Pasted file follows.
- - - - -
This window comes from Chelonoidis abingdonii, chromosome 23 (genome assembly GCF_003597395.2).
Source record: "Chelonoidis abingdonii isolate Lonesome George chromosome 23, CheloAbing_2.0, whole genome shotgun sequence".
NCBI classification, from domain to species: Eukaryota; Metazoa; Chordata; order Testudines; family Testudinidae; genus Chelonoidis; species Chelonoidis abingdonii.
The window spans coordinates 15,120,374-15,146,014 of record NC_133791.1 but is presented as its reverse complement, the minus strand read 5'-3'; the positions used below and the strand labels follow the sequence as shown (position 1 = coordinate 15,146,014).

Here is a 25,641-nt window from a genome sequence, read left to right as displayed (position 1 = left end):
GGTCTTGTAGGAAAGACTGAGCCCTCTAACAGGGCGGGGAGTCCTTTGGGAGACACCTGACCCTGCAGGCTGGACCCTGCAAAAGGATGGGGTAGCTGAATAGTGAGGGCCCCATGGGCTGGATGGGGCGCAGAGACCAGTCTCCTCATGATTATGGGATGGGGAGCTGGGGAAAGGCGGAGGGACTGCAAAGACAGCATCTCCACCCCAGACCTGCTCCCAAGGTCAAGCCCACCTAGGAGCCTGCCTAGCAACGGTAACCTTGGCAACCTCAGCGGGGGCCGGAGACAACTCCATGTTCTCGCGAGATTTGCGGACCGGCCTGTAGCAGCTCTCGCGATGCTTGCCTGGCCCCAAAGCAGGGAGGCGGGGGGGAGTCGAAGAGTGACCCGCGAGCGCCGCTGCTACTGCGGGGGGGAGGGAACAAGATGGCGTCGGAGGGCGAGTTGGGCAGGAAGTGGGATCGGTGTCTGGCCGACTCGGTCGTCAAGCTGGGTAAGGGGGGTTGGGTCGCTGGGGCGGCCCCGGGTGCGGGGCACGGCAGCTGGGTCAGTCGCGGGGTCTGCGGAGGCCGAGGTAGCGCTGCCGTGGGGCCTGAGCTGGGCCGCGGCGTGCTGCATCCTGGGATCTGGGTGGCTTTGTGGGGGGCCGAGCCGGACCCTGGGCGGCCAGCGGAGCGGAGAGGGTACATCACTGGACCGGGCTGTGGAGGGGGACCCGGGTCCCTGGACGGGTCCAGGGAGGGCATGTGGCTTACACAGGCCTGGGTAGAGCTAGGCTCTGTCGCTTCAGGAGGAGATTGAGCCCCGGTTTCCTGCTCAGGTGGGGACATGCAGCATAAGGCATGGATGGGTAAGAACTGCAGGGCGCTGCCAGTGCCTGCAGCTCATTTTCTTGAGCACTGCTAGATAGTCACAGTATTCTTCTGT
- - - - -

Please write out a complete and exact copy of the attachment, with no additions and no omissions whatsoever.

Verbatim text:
This window comes from Chelonoidis abingdonii, chromosome 23 (genome assembly GCF_003597395.2).
Source record: "Chelonoidis abingdonii isolate Lonesome George chromosome 23, CheloAbing_2.0, whole genome shotgun sequence".
NCBI classification, from domain to species: Eukaryota; Metazoa; Chordata; order Testudines; family Testudinidae; genus Chelonoidis; species Chelonoidis abingdonii.
The window spans coordinates 15,120,374-15,146,014 of record NC_133791.1 but is presented as its reverse complement, the minus strand read 5'-3'; the positions used below and the strand labels follow the sequence as shown (position 1 = coordinate 15,146,014).

Here is a 25,641-nt window from a genome sequence, read left to right as displayed (position 1 = left end):
GGTCTTGTAGGAAAGACTGAGCCCTCTAACAGGGCGGGGAGTCCTTTGGGAGACACCTGACCCTGCAGGCTGGACCCTGCAAAAGGATGGGGTAGCTGAATAGTGAGGGCCCCATGGGCTGGATGGGGCGCAGAGACCAGTCTCCTCATGATTATGGGATGGGGAGCTGGGGAAAGGCGGAGGGACTGCAAAGACAGCATCTCCACCCCAGACCTGCTCCCAAGGTCAAGCCCACCTAGGAGCCTGCCTAGCAACGGTAACCTTGGCAACCTCAGCGGGGGCCGGAGACAACTCCATGTTCTCGCGAGATTTGCGGACCGGCCTGTAGCAGCTCTCGCGATGCTTGCCTGGCCCCAAAGCAGGGAGGCGGGGGGGAGTCGAAGAGTGACCCGCGAGCGCCGCTGCTACTGCGGGGGGGAGGGAACAAGATGGCGTCGGAGGGCGAGTTGGGCAGGAAGTGGGATCGGTGTCTGGCCGACTCGGTCGTCAAGCTGGGTAAGGGGGGTTGGGTCGCTGGGGCGGCCCCGGGTGCGGGGCACGGCAGCTGGGTCAGTCGCGGGGTCTGCGGAGGCCGAGGTAGCGCTGCCGTGGGGCCTGAGCTGGGCCGCGGCGTGCTGCATCCTGGGATCTGGGTGGCTTTGTGGGGGGCCGAGCCGGACCCTGGGCGGCCAGCGGAGCGGAGAGGGTACATCACTGGACCGGGCTGTGGAGGGGGACCCGGGTCCCTGGACGGGTCCAGGGAGGGCATGTGGCTTACACAGGCCTGGGTAGAGCTAGGCTCTGTCGCTTCAGGAGGAGATTGAGCCCCGGTTTCCTGCTCAGGTGGGGACATGCAGCATAAGGCATGGATGGGTAAGAACTGCAGGGCGCTGCCAGTGCCTGCAGCTCATTTTCTTGAGCACTGCTAGATAGTCACAGTATTCTTCTGT